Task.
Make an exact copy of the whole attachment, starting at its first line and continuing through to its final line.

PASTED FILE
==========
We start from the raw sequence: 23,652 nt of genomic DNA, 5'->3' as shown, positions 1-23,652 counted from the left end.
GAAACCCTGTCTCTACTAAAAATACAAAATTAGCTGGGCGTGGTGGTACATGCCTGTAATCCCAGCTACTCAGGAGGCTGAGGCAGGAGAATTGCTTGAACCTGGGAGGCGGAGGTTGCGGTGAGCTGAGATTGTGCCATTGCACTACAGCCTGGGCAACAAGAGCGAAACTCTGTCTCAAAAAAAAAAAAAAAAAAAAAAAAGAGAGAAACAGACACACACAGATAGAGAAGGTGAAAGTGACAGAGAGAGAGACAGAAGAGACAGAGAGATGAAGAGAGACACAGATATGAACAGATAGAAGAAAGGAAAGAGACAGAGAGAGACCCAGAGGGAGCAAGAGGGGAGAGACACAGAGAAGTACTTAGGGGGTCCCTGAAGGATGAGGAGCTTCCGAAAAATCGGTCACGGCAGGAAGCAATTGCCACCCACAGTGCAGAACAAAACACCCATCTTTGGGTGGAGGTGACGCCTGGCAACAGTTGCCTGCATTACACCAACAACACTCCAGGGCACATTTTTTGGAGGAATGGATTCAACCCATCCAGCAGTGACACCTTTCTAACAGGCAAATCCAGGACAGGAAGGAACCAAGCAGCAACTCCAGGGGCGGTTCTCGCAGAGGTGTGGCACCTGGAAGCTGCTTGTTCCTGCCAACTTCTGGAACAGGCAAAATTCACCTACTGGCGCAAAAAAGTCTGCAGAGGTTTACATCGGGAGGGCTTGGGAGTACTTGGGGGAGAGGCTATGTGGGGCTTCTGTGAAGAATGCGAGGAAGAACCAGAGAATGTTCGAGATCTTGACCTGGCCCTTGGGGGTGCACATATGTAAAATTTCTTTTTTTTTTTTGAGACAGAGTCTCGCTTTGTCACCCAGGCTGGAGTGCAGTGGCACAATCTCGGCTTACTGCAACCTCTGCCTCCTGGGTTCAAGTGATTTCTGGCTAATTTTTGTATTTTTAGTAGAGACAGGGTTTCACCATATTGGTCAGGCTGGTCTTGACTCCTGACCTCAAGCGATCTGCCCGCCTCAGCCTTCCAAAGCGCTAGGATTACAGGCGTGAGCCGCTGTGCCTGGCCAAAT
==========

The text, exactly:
We start from the raw sequence: 23,652 nt of genomic DNA, 5'->3' as shown, positions 1-23,652 counted from the left end.
GAAACCCTGTCTCTACTAAAAATACAAAATTAGCTGGGCGTGGTGGTACATGCCTGTAATCCCAGCTACTCAGGAGGCTGAGGCAGGAGAATTGCTTGAACCTGGGAGGCGGAGGTTGCGGTGAGCTGAGATTGTGCCATTGCACTACAGCCTGGGCAACAAGAGCGAAACTCTGTCTCAAAAAAAAAAAAAAAAAAAAAAAAGAGAGAAACAGACACACACAGATAGAGAAGGTGAAAGTGACAGAGAGAGAGACAGAAGAGACAGAGAGATGAAGAGAGACACAGATATGAACAGATAGAAGAAAGGAAAGAGACAGAGAGAGACCCAGAGGGAGCAAGAGGGGAGAGACACAGAGAAGTACTTAGGGGGTCCCTGAAGGATGAGGAGCTTCCGAAAAATCGGTCACGGCAGGAAGCAATTGCCACCCACAGTGCAGAACAAAACACCCATCTTTGGGTGGAGGTGACGCCTGGCAACAGTTGCCTGCATTACACCAACAACACTCCAGGGCACATTTTTTGGAGGAATGGATTCAACCCATCCAGCAGTGACACCTTTCTAACAGGCAAATCCAGGACAGGAAGGAACCAAGCAGCAACTCCAGGGGCGGTTCTCGCAGAGGTGTGGCACCTGGAAGCTGCTTGTTCCTGCCAACTTCTGGAACAGGCAAAATTCACCTACTGGCGCAAAAAAGTCTGCAGAGGTTTACATCGGGAGGGCTTGGGAGTACTTGGGGGAGAGGCTATGTGGGGCTTCTGTGAAGAATGCGAGGAAGAACCAGAGAATGTTCGAGATCTTGACCTGGCCCTTGGGGGTGCACATATGTAAAATTTCTTTTTTTTTTTTGAGACAGAGTCTCGCTTTGTCACCCAGGCTGGAGTGCAGTGGCACAATCTCGGCTTACTGCAACCTCTGCCTCCTGGGTTCAAGTGATTTCTGGCTAATTTTTGTATTTTTAGTAGAGACAGGGTTTCACCATATTGGTCAGGCTGGTCTTGACTCCTGACCTCAAGCGATCTGCCCGCCTCAGCCTTCCAAAGCGCTAGGATTACAGGCGTGAGCCGCTGTGCCTGGCCAAAT